The Explorer

Submitted by Ibrahim Wilson on the 2024 Winter LLCU program in Morocco…

Week One: Exploring Casablanca and Rabat

Visiting the Hassan II Mosque in Casablanca was a profound introduction to Morroco’s rich culture and religious heritage.

My journey in Morocco began with a visit to the Hassan II Mosque in Casablanca. Situated on the coast of the Atlantic Ocean, this architectural marvel is not only the largest mosque in Africa but also the third largest. As we stood beneath the towering minaret, the intricate details of the mosque. Inside, the prayer hall can accommodate up to 100,000 including the outside and inside. Learning that the mosque was completed in 1993 and named after King Hassan II added a layer of historical significance to our experience. It was a profound introduction to Morocco’s rich cultural and religious heritage.

Our journey continued to Rabat, where we explored the city’s historical treasures. The Unfinished Mosque, formally known as the Hassan Tower and located adjacent to the mausoleum of King Mohammed V, stood as a testament to the city’s rich architectural history. The massive minaret, intended to be the largest in the world. Beyond the monuments, Rabat’s vibrant streets offered a scope of cultural experiences. We immersed ourselves in the local markets, savoring the aroma of traditional spices and marveling at the craftsmanship of local artisans. The warmth of the people and their eagerness to share their culture made our stay in Rabat an unforgettable experience.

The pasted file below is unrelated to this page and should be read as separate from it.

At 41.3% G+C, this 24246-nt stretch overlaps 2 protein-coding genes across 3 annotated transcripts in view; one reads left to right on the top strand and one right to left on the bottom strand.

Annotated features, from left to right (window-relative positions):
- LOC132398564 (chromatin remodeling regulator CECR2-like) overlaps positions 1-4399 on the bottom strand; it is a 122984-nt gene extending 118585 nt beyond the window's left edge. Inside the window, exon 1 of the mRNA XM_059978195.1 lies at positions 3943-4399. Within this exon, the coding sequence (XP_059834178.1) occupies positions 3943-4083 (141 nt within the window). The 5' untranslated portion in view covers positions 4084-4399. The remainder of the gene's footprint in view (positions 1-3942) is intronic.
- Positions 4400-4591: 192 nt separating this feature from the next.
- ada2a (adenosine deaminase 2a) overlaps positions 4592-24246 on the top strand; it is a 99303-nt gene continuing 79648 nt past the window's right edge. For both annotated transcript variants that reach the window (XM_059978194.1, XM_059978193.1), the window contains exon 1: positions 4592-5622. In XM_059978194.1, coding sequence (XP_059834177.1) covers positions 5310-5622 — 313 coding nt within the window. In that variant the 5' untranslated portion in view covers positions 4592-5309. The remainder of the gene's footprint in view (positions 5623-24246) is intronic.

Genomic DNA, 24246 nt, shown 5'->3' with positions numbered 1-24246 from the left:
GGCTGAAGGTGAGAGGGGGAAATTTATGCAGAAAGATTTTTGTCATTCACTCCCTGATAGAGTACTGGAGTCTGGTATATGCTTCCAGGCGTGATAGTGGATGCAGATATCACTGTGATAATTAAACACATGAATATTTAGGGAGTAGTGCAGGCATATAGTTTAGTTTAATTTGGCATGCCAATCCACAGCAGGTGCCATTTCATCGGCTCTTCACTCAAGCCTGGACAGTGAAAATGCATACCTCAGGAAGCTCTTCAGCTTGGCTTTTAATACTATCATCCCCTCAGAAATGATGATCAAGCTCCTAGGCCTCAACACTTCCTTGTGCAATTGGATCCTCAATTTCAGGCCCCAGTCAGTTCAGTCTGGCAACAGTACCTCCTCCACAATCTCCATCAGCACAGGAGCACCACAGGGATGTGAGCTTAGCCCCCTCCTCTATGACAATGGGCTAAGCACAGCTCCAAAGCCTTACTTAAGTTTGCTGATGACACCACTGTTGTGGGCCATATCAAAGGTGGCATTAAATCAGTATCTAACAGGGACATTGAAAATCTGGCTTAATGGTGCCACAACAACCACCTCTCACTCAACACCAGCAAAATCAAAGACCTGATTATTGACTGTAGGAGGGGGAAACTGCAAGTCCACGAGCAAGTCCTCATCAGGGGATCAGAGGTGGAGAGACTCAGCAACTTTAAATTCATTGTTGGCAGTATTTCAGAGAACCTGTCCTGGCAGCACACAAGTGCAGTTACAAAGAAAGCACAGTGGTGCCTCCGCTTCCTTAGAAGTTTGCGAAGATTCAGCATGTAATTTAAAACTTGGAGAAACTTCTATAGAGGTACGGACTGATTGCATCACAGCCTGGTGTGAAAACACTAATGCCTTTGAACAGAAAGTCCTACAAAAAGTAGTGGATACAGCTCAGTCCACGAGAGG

Week Two: Tangier with Our Host Family

Now in Tangier, we find ourselves welcomed into the heart of Moroccan hospitality – our host family’s home. The city, perched on the Strait of Gibraltar, is a gateway between Europe and Africa, and its unique blend of cultures is palpable. The narrow streets of the Medina, the old town, are alive with the sounds of vendors and the vibrant colors of local crafts.

The Unfinished Mosque in Rabat is formally known as the Hassan Tower.

Our days are filled with exploration, from wandering through the historic Kasbah to delving into the city’s rich history at the Tangier American Legation Museum, and Jewish temples. Every step unfolds a new chapter, and the diversity of influences in Tangier’s architecture, from Moorish to European, is a testament to its complex past. My host family provides an intimate understanding of Moroccan daily life. The aromas of homemade couscous and tagine waft through the air, and conversations over mint tea offer insights into the customs and traditions that define Moroccan culture.

In just two weeks, Morocco has opened its doors, revealing a tapestry of experiences that range from awe-inspiring monuments to the warmth of local hospitality. As we continue to explore Tangier and delve into the intricacies of its history, the journey promises to be a rich tapestry woven with the threads of Morocco’s past and present. (Submitted on January 14, 2024)